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lucas joel

Benchmarks: June 4, 1783: The era of aviation launches with the first balloon flight

In the small French town of Gonesse in August 1783, a large, spherical and nebulous object painted with red and yellow stripes fell from the sky and began fluttering about on the ground. The town’s peasants, fearful, attacked the object with pitchforks, and then tied it to a horse’s tail to be dragged through the streets.

04 Jun 2016

Above oil seeps, photosynthetic life flourishes

The direct effects of oil and gas releases in the ocean are typically negative — as in the case of 2010’s Deepwater Horizon oil well disaster, which devastated marine ecosystems in the Gulf of Mexico. But scientists have now found that when natural oil and gas seeps upwell toward the ocean’s surface, they can also carry nutrients such as nitrates and nitrites from the seafloor that feed communities of phytoplankton, which flourish as a result.

30 May 2016

Geomedia: Performance: Bella Gaia is a show in orbit and Earth is the star

On the screen, images of the far reaches of the cosmos — galaxies, stellar nebulae and supernovae — loom high over a stage. The words, “The Living Universe,” appear and the view zooms in: first on our galaxy, then on our solar system and, finally, on Earth. Bella Gaia, a live performance piece featuring dance and music set in front of a large projection-screen displaying images of Earth from space, begins.

13 May 2016

Magnesium part of Earth's magnetic field engine

Earth’s magnetic field, which arises from convective flows in the planet’s core, known as the geodynamo, has existed for at least 3.4 billion years, meaning that the field-generating processes must have existed for that long as well. But what exactly those processes have looked like throughout Earth’s history, particularly early on, has been poorly understood. In a new study, researchers suggest that magnesium mineral formation in the core is a previously unrecognized but important piece of the puzzle.

26 Apr 2016

Bat signals

Bats, the only true-flight mammals, first appeared during the Early Eocene after a period of acute global warming known as the Paleocene-Eocene Thermal Maximum. Despite decades of study, however, much remains unknown about bats. Recent discoveries are shedding new light on the natural history of these creatures, which today comprise one of the most diverse mammalian groups.

07 Apr 2016

Mammoths may have suffered from bone disease

The demise of mammoths, which went extinct by the end of the Pleistocene about 12,000 years ago, is thought to have been brought about by a combination of climate change and overhunting by early humans. A new study indicates that another culprit might have contributed as well: Mammoth bones retrieved from Northern Eurasia — from sedimentary strata close to the animals’ last known appearance in the fossil record — appear to show evidence for bone diseases associated with nutrient deficiencies.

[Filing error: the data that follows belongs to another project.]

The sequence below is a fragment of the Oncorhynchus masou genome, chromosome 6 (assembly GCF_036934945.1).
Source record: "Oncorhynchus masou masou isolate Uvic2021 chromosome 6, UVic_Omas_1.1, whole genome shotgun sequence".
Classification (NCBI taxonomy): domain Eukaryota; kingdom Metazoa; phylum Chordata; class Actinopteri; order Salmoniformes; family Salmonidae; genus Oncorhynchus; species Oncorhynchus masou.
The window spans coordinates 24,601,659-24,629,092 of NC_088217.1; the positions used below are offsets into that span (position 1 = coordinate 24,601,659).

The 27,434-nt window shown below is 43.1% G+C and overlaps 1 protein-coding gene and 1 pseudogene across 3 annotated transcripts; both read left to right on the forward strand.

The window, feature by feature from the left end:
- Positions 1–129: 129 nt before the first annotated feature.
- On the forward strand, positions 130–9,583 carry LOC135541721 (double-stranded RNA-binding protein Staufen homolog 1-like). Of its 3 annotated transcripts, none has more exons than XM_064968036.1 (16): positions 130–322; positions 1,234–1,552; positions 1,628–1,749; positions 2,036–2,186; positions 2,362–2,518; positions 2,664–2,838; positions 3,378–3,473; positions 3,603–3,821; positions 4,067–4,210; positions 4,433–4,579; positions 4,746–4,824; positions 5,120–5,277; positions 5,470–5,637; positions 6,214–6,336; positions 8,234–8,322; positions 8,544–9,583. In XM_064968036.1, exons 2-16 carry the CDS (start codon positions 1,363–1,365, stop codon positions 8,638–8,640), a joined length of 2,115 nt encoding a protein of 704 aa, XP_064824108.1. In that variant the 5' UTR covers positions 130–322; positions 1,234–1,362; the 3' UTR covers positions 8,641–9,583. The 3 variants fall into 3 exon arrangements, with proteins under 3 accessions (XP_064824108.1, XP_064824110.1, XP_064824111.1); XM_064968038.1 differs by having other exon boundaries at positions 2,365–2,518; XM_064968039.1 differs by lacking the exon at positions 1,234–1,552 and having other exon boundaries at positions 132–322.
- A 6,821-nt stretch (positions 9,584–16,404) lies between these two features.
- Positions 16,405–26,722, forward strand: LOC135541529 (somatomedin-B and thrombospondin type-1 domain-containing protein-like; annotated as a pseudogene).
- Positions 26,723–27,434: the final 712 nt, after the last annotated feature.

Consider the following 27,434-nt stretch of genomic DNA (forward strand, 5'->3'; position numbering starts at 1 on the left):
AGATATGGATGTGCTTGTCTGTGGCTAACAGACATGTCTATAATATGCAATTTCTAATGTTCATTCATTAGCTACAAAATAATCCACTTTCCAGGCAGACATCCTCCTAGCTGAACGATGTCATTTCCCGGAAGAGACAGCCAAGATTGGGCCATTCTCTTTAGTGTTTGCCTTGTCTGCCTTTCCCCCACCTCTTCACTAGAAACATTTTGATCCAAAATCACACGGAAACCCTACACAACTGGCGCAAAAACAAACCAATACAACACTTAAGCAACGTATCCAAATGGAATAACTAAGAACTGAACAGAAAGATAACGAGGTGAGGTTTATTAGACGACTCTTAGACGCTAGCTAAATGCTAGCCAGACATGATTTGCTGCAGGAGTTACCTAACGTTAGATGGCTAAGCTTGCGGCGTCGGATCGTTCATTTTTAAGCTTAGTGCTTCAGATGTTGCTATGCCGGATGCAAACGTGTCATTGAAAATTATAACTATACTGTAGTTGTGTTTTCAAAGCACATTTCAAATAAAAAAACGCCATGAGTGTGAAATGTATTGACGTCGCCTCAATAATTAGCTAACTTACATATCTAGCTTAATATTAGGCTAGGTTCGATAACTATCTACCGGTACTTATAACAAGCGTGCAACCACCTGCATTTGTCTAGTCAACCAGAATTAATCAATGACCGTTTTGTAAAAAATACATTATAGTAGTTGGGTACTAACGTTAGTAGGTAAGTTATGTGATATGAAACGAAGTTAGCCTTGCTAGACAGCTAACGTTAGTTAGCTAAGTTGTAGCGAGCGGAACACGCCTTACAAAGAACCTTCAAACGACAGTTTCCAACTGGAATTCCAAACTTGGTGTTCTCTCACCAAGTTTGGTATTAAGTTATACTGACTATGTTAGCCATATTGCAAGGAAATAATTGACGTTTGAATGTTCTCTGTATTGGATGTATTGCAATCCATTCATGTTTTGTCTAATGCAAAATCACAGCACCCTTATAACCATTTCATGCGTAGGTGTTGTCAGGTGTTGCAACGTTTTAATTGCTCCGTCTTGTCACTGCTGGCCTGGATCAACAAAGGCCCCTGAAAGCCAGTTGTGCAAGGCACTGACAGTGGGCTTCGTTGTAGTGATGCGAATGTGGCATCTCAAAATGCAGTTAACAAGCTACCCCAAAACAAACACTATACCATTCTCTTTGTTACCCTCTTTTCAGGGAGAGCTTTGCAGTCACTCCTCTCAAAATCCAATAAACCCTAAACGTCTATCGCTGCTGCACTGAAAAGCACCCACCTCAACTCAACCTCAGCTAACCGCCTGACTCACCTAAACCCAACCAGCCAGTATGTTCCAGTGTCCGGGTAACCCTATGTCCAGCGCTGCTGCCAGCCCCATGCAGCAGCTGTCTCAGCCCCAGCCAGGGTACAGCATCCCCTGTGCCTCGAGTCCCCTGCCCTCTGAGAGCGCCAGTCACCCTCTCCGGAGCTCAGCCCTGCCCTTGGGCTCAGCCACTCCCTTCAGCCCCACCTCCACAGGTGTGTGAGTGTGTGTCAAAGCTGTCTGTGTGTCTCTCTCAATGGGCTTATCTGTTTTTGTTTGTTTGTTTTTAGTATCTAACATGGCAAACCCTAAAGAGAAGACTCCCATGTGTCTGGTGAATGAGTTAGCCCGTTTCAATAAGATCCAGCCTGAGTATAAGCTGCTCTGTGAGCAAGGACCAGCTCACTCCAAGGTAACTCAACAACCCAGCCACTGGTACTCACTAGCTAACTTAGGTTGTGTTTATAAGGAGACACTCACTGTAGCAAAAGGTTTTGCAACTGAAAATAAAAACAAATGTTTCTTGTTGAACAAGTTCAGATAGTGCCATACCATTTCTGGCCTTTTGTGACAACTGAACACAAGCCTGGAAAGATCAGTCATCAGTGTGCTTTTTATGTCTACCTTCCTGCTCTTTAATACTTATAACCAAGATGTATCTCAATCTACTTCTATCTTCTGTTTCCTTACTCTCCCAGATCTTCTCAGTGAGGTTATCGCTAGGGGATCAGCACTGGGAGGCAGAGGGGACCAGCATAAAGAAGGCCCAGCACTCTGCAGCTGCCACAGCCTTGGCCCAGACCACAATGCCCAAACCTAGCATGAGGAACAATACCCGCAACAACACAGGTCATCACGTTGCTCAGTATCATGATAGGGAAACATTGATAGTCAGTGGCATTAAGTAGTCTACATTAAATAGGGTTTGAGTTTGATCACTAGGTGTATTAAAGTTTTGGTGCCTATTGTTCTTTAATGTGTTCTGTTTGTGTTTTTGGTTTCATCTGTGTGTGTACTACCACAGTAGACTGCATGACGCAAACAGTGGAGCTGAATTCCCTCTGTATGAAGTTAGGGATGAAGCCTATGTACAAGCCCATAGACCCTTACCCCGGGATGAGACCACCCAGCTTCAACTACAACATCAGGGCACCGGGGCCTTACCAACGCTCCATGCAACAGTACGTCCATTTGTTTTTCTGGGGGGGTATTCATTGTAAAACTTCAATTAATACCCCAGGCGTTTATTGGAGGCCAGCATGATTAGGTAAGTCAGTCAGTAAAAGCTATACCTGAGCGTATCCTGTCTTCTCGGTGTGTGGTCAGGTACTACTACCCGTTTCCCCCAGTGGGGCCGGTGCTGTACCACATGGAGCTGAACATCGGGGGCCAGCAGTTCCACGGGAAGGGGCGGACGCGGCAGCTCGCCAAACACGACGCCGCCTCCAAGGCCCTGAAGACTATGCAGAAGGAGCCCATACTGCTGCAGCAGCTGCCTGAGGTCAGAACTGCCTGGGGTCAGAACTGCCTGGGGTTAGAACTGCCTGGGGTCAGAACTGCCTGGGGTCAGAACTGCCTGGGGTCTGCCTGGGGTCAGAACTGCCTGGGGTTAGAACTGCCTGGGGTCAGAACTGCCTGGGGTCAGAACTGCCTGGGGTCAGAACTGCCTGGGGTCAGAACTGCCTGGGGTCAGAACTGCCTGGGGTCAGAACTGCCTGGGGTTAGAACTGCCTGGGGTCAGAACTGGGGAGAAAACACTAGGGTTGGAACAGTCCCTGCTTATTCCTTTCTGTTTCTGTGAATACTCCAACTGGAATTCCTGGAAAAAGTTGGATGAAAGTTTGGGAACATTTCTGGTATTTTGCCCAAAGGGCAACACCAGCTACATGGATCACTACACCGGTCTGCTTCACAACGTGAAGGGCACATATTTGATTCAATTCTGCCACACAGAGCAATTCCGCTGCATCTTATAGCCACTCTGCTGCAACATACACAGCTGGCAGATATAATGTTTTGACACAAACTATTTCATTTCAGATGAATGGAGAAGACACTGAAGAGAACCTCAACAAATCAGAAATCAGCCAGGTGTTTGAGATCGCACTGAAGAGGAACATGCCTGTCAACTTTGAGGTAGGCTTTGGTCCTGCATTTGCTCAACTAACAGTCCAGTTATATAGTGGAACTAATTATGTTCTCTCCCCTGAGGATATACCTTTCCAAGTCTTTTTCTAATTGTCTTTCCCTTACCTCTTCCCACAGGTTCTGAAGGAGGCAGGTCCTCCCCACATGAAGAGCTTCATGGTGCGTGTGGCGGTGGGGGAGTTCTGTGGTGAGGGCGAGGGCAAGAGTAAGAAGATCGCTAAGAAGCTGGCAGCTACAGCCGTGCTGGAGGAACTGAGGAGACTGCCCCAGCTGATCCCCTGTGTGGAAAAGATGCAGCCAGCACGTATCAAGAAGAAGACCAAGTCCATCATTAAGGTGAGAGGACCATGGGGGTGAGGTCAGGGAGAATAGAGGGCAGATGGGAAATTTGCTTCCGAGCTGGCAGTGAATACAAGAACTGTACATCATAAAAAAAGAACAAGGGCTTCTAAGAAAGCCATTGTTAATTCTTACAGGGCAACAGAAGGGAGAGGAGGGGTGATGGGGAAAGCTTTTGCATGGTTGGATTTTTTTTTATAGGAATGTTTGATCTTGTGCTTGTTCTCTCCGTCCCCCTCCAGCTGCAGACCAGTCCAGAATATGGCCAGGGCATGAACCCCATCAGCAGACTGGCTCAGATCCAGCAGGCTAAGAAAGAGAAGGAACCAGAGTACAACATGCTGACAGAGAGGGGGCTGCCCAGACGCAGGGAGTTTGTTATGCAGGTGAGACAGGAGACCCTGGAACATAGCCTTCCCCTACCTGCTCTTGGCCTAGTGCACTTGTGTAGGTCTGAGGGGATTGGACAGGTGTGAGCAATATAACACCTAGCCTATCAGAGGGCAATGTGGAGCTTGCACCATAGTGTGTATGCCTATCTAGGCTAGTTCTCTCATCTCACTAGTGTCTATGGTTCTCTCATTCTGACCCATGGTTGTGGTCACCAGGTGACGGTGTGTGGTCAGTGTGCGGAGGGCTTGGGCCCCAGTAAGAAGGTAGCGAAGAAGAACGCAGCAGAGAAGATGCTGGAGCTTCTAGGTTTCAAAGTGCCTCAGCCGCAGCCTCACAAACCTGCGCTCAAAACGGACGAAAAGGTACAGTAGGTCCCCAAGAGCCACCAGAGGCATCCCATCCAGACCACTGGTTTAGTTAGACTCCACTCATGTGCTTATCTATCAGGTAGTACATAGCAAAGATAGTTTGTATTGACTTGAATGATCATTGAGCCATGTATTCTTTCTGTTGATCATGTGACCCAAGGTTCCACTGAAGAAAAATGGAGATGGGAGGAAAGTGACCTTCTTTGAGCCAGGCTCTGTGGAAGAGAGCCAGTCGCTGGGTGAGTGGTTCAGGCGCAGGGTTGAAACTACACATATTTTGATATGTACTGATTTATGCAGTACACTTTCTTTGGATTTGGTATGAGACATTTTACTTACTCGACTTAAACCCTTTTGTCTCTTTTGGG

28 Feb 2016

Scarps and craters reveal moon's dynamic side

During their 1972 mission to the moon, Apollo 17 astronauts Eugene Cernan and Harrison Schmitt tried to ascend a steep rise in the lunar rover. The rover could not make it, so the pair drove up the incline in a zigzag pattern. The rise, it was later found, is the lobate scarp of a lunar thrust fault — one of many such features that, thanks to detailed images from NASA’s Lunar Reconnaissance Orbiter (LRO), are now known to occur across the moon’s surface. In a new study, researchers suggest these faults were formed by the same gravitational forces that cause the rise and fall of tides on Earth.

19 Feb 2016

Down to Earth With: Yosemite's first park geologist Greg Stock

As a child growing up in the foothills of California’s Sierra Nevada Mountains, Greg Stock and his family took frequent trips to Yosemite National Park. One of his first memories is of hearing and seeing a giant rockfall tumble down the face of El Capitán. Today, Stock studies such rockfalls and how they impact safety in the area as the first park geologist employed at Yosemite. 
09 Feb 2016

Benchmarks: February 1962 and 1984: John Glenn and Bruce McCandless make space flight history

On the morning of Feb. 20, 1962, John H. Glenn sat inside the Mercury Friendship 7 space capsule, perched atop a rocket that had initially been designed to deliver nuclear warheads to the far ends of the world. That rocket would propel Glenn into space, and into the history books, as the first American to orbit Earth. 
07 Feb 2016

Travels in Geology: Rocks and Climbing at Kentucky's Red River Gorge

People don’t often think of Kentucky as a destination to hike and rock climb amid dramatic sandstone arches and red rock gorges. But maybe they should.

04 Feb 2016